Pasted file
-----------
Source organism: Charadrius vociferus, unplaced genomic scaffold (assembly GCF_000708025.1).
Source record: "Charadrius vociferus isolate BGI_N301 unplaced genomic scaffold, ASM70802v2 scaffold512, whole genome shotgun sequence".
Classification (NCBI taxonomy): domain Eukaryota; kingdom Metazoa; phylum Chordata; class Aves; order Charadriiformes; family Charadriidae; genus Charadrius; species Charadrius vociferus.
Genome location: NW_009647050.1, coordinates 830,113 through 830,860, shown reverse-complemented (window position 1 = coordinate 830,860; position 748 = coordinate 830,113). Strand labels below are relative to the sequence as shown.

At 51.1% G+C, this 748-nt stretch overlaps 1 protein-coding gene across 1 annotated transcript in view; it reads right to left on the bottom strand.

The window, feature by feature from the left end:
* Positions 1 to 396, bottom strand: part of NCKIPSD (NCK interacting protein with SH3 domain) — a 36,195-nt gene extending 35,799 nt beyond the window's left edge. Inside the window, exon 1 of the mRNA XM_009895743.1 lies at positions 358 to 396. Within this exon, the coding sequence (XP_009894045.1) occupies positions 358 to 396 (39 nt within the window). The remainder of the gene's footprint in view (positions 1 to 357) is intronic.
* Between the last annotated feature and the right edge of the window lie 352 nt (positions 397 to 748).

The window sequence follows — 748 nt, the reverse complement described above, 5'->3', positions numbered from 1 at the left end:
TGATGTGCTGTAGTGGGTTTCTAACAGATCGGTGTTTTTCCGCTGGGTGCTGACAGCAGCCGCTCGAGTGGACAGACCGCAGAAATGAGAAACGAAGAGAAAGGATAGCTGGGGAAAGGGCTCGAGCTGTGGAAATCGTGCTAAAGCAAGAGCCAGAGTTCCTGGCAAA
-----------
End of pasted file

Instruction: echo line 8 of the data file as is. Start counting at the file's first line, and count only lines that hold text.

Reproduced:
* Between the last annotated feature and the right edge of the window lie 352 nt (positions 397 to 748).